I've heard a lot of talk about the Phillip's Curve and its so called accuracy. Would you please share your thoughts on its performance and accuracy as to the market's present and future activity? (March 12, 2005)

  The Phillips Curve is an economic theory that is avidly followed by some and equally disdained by others. Basically it is the 'speed limit' theory describing economic activity in relation to inflation. In general, the 'Curvers' believe that there is a limit to the level of growth that can be sustained without inflation. Too much employment, solid wage growth and a bustling economy send fear into these economists. In short, real prosperity is something they want to avoid because they believe strong growth leads inevitably to inflation.

This is the bug that got into Greenspan's head in the late 1990's. He became convinced that inflation had to be just around the corner because GDP growth was strong and sustained while unemployment was very low. He cleverly couched his fears in terms of 'new' inflation indicators, but the underlying theme was that there was too much prosperity and it scared him. We still remember Broaddus, one of the FOMC members at the time, stating that employment needed to be lower. Again, prosperity was the fear of these economists. They espoused free markets, but when we actually had prosperity they reverted to their old textbooks and crashed the economy. Ironically, they did exactly what the 1920's central bank did, i.e. chased non-existent inflation with rate hikes and lowering the money supply until the market and then the economy cracked. They feel their theories were correct, but that is like taking credit for putting out a 4 alarm fire after you started it.

The fascinating thing is, the Phillips Curve has, outside a six year period in US economic history, never applied to the real world facts. Economists who were Curvers were baffled in the 1970's when there was economic decline, high unemployment, but soaring interest rates. That did not fit the equation, but they kept treating it as if it did, applying PC (Phillips Curve, not politically correct) theories. All that caused was the worst recession since the Great Depression. It is an example of how the theory did not apply in a bad economic time.

Indeed, the recession did not end until supply side theories were put into place in the early 1980's using the Laffer Curve. That theory plots taxes revenues against tax rates. At too high of rates there is no incentive to take risks and invest and thus tax rates fall. If you lower taxes from high levels, the economic activity increases and thus tax revenues increase. Lower tax rates equals more tax revenue. That set off a binge of investment that led to the 20 year boom. GDP and tax revenues soared, unemployment tanked. Inflation? It was a no-show even up to the point where the Fed crashed the market and economy in fear of non-existent inflation.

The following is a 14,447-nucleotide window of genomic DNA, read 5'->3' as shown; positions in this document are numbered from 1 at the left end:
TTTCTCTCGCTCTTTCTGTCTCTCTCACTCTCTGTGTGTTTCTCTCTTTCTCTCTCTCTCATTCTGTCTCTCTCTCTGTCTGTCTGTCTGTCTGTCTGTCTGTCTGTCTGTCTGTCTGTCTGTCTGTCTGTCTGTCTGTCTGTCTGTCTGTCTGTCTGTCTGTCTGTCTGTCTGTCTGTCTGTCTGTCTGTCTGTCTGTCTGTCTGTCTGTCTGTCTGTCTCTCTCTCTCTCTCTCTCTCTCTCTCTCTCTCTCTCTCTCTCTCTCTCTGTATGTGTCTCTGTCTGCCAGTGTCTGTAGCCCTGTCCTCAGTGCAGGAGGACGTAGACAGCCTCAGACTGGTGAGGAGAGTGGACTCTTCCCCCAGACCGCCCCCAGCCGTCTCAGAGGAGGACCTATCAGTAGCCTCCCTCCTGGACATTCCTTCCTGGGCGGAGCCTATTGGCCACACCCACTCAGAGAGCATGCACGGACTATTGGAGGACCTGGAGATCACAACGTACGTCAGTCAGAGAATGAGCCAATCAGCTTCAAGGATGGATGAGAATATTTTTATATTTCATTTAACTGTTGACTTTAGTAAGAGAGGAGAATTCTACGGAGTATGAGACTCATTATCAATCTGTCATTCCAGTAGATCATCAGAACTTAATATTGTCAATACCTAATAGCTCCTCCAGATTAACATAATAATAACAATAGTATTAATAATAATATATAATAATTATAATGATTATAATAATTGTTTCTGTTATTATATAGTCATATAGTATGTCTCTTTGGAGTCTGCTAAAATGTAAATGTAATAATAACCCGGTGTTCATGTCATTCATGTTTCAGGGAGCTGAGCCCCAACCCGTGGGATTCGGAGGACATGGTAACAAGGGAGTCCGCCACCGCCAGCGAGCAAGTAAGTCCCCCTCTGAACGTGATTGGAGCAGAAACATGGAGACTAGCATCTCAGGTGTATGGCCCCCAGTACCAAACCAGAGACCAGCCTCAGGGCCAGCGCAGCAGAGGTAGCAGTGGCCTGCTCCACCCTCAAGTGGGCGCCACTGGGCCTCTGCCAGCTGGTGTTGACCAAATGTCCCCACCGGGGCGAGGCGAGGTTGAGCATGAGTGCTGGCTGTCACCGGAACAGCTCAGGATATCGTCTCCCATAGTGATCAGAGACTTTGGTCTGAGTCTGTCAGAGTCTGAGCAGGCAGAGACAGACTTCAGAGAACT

These are just two examples, one a good time and one a bad time, where the Phillips Curve did not apply to the real world facts. Unfortunately, there are many who still adhere to this discredited theory. They may not say it openly, but when things are good they start to play defense instead of staying on offense. The Fed is this way. When you hear talk of economic 'speed limits', that is just a euphemism for the PC. That is the real fear once more, i.e., that we have a prolonged expansion and the Fed fears the wrong things will cause inflation.

Prosperous, productive, employed people don't cause inflation. They are part of the reason we have prosperity. Policies that limit investment, restrict money from where it would naturally flow, and promote demand over supply are the cause of inflation. If supply is not restricted it will not only meet demand but it will create demand. An example is the PC. There was no market for PC's and as you recall in the early days of the devices the common question was why would anyone need a computer. The PC made its own market when everyone realized in fact they did need a computer. It was not the market demanding a computer for the home, it was the investment in technology that made the PC possible that created the market. People generally don't need many of the products nanotechnology is producing (e.g. nano-fiber self-cleaning pants versus cotton pants), but once they see them and what they can do there is demand for them. Supply creating demand.

The fear for the economy is that the Fed adopts policies that are PC related as opposed to free market related, and it cuts off the money supply once more. After Greenspan leaves there will be a power vacuum. The administration will need to appoint a strong free market thinker to fill his place and fight off the many on the Fed (now that McTeer is gone) who believe there is a 'speed limit' for the economy. The market last week was pondering the Fed getting too aggressive, just as we have discussed earlier this year as one of the keys to the market's performance in 2005. If the Fed gets too aggressive and does not provide any insight into when it will quit hiking rates, and if it continues contracting the money supply into the future, the economy could have a real struggle in the summer.


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